It’s chick time! Know the rules and how to care for them

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If you’re thinking of raising chickens in our backyard, be sure to check local laws to see if they are permitted.

(Posted March 21, 2022)

By Amanda Douridas, Madison County Ag & Natural Resources Extension Educator

The first chicks appeared in supply stores at the beginning of March, and that means chick-rearing season is upon us. I have my own backyard poultry flock, so I very much understand the excitement, fun and joy these birds can bring, not to mention food. However, a few missteps can lead to frustration and heartache if your birds are not living their best life.

If you live inside the city or village limits, you do need to make sure you are allowed to have poultry and under what conditions. I did a little research into the municipalities around Madison County, and here is what I found.

Regulations

Roosters are not allowed on most lots and chickens cannot free range. Housing restrictions are written into ordinances and usually require secure, covered coops that allow for free movement and are predator proof. In some cases, a minimum square footage per animal needs to be met. Most also require housing to be in the backyard or not visible from the road.

London: Allows 6-10 chickens depending on lot size. A one-time $50 permit is required, and an inspection will occur once chickens are acquired. For the detailed ordinance, contact the city.

Plain City: One chicken is allowed per 725 square feet which equates to 12 animals for a standard 8,700 square-foot lot. Roosters, geese and turkey can be kept on lots that are at least one acre, with other restrictions in place. The full ordinance can be found at go.osu.edu/pcchickens.

West Jefferson: The village recently updated its legislation. A maximum of four chickens are permitted. A one-time $50 permit and an inspection are required. A conditional use permit may be an option if poultry is being raised for 4-H, FFA, or a similar youth organization. For the full set of rules, contact the village’s department of development at (614) 379-5250.

Mount Sterling: No poultry or other farm animals are permitted within village limits.

Care

It can be tempting to purchase those sweet little chicks or ducks when you see them in the store, but please remember that they do grow up and can live for several years, so it is important to ensure you can care for them. Figuring out what to do with them after purchasing is not an option. Whether you purchase from a hatchery or supply store, a minimum number is required so they can maintain sufficient body temperature during travel. Be prepared to care for the minimum order or have a plan in place before they arrive for what you will do with the extra.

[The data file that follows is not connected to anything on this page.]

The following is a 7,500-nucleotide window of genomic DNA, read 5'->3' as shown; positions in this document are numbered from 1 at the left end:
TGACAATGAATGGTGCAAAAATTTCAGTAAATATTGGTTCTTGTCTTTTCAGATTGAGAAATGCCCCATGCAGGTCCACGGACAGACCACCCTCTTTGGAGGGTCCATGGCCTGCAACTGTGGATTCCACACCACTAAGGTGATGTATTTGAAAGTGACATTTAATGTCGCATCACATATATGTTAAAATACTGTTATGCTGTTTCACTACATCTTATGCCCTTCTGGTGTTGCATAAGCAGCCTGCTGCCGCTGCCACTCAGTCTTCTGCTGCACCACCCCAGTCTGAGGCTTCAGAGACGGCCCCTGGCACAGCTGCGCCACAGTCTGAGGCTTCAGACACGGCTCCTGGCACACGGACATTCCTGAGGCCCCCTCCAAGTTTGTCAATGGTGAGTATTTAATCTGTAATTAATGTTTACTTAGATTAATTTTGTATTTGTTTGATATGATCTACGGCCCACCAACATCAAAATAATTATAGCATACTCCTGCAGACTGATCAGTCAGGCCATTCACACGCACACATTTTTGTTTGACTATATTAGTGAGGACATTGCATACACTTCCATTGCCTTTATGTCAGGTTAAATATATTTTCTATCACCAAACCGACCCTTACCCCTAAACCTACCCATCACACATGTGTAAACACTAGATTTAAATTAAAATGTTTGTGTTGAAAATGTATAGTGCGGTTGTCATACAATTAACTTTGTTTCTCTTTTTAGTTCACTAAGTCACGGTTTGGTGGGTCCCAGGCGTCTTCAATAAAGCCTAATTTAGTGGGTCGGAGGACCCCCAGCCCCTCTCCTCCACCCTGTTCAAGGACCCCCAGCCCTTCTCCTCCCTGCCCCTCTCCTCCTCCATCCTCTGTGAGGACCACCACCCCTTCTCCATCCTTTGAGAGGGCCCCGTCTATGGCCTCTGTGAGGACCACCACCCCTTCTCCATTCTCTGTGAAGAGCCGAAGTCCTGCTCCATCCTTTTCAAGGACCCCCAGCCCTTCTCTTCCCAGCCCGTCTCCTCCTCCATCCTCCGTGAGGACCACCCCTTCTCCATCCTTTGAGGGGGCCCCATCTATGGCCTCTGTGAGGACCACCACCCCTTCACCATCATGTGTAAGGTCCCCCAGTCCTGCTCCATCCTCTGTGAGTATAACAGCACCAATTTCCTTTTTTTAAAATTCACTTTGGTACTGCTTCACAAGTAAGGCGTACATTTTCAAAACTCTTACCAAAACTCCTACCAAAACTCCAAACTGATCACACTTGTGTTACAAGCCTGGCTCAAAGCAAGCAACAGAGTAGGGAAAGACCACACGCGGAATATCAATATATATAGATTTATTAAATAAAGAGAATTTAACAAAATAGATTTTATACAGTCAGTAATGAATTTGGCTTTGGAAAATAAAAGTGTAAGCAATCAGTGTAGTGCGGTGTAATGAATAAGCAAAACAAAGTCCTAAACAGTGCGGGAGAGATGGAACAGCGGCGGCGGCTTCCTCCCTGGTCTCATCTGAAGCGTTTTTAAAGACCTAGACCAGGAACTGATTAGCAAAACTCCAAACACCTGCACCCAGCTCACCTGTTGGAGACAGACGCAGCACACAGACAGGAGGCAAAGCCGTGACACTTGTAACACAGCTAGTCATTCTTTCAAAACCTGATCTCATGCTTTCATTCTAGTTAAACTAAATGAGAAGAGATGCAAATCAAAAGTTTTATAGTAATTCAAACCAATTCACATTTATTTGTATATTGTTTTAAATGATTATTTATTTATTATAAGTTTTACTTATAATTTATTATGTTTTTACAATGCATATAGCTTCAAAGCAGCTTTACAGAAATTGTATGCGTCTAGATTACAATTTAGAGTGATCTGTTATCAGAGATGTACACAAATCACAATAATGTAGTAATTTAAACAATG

Chicks have the same basic needs as other living creatures: food, water and shelter.

Shelter: You will need a brooder because chicks have to be kept in an environment that is 90-95 degrees for the first two weeks. Drop the temperature by 5 degrees every week until they are 1 month old. They grow rapidly, so be prepared to make space as they grow. Ensure the housing is predator-proof, dry and clean. Good ventilation is also important to prevent illness and help with drying. One to two square-feet per chicken is a good estimate on space required for adult birds.

Food: Use a starter feed for chicks that has 18-20 percent protein for at least five weeks. To prevent coccidiosis, use a medicated feed containing Amprolium. After five weeks, if you are raising meat birds, use a grower feed; if raising laying hens, use a layer feed. If you have a mixed flock, you can use a grower feed and supplement calcium. Layer feed is too low in protein for grower birds and will cause issues. Store feed in rodent proof containers. Select a feeder that keeps the feed clean and available to all birds.

Water: Provide plenty of fresh water every day. Select a waterer that keeps the water clean and will not spill. Hanging waterers and feeders do a nice job at this. Chickens very easily figure out where to get water, so do not worry if you need to switch waterer types. If feeding through the winter, you will probably need a heated waterer. Chickens do not sweat, so in hot weather, make sure they have access to cool water.

Biosecurity: Avian influenza is once again threatening domestic birds as migrating waterfowl move through our area. Keep your birds separated from any areas where waterfowl may be grazing. The Ohio Department of Agriculture will test birds suspected of having avian influenza. If you are in contact with other poultry or waterfowl, change your clothes, shower and disinfect your shoes before interacting with your poultry. For a list of vets that see poultry, visit: https://vet.osu.edu/extension/poultry-resources.

Manure: Your birds will create manure. Please handle this properly. It can be composted and used in gardens. Some municipalities require it to be disposed of through garbage services. If the amount of manure gets to be too much, reduce your flock size to what you can handle.

For more information on poultry, visit: https://u.osu.edu/poultry/.

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